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After Satoshi Kon: Echoes Of An Auteur

“Part of me thinks that I should retire or die peacefully now,” Satoshi Kon joked during a talk at New York’s Walter Reade Theater. “It would be better for my reputation, but unfortunately, there are a lot more things I want to do.” It was June 2008, and Kon was developing his fifth animated feature, Dreaming Machine. Now in his mid-forties, he was still young compared to other top-rank anime directors, but famed enough to get a standing ovation at the Venice Film Festival two years earlier. It was only a decade since Kon came to world attention with Perfect Blue in 1997. Fans looked forward to many more years of his work to come.

Barely two years after his New York talk, Kon was dead from pancreatic cancer. In 2017, I asked his friend and producer Masao Maruyama, who co-founded the Madhouse studio where Kon made his signature anime, what had happened to Dreaming Machine. Maruyama had hoped the film would be finished in accord with Kon’s wishes. “I would love to do it somehow, but I have no way to,” Maruyama told me. “It is like a concert, where the star is no longer on the stage. So at the moment it just goes back and forth in my mind. If (Kon) appeared in front of me right now I would jump at the chance, but he has the ultimate reason keeping him away from me.”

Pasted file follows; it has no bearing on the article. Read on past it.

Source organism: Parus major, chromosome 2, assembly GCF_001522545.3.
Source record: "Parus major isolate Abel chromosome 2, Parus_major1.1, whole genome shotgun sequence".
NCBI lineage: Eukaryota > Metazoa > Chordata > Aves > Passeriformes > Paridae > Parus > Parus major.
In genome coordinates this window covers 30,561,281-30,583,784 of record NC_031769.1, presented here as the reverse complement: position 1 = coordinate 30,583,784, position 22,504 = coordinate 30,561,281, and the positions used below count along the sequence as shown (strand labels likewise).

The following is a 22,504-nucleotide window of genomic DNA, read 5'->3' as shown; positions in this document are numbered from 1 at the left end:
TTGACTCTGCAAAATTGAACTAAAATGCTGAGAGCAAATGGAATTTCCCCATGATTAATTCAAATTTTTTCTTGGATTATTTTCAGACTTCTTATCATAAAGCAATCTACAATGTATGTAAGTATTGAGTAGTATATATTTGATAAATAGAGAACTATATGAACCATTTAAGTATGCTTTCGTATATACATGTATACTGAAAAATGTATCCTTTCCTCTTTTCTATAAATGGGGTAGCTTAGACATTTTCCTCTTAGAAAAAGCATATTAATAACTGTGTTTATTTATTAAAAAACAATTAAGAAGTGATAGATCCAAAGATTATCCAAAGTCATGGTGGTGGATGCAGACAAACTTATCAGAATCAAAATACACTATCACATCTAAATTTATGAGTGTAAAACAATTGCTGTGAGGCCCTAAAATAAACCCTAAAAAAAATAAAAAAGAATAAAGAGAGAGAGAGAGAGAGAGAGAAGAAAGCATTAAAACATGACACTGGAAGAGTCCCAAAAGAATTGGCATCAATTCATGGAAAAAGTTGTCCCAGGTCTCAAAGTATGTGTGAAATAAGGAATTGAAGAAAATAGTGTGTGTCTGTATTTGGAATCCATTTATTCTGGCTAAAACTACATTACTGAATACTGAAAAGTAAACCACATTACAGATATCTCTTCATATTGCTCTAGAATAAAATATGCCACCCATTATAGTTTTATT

As Maruyama says, the star is gone from the stage. Until recently, there didn’t seem to be many people picking up Kon’s instruments. The two live-action films which are always brought up in connection with Kon are Christopher Nolan’s Inception and Darren Aronofsky’s Black Swan. Both were released in 2010, very close to Kon’s death, and commentators compared them respectively with Paprika and Perfect Blue. I have little to add, except that Inception could have benefitted from Paprika’s playful good humour, while Perfect Blue and Black Swan show the divide between Kon’s purposefully lurid hysteria and Aronofsky’s overwrought silliness, which might have worked better in animated form.

A decade after we lost Kon, there are two more titles offering comparisons to his work, both in adult animation. Undone was released on Amazon Prime last year. The more sprawling Bojack Horseman ended its six-year Netflix run this January. Most Animation for Adults readers will know these shows and their shared creators. The whole premise of Undone – after a car crash, a young woman experiences what are either trauma-induced delusions or a higher order of reality – is territory associated with Kon. Undone’s story is told through the protagonist’s fractured subjectivity, continually shifting in place and time, unglued from stable reality. As for Bojack Horseman, many of its individual episodes entered Kon-ish, reality-shifting territory, especially in its later seasons.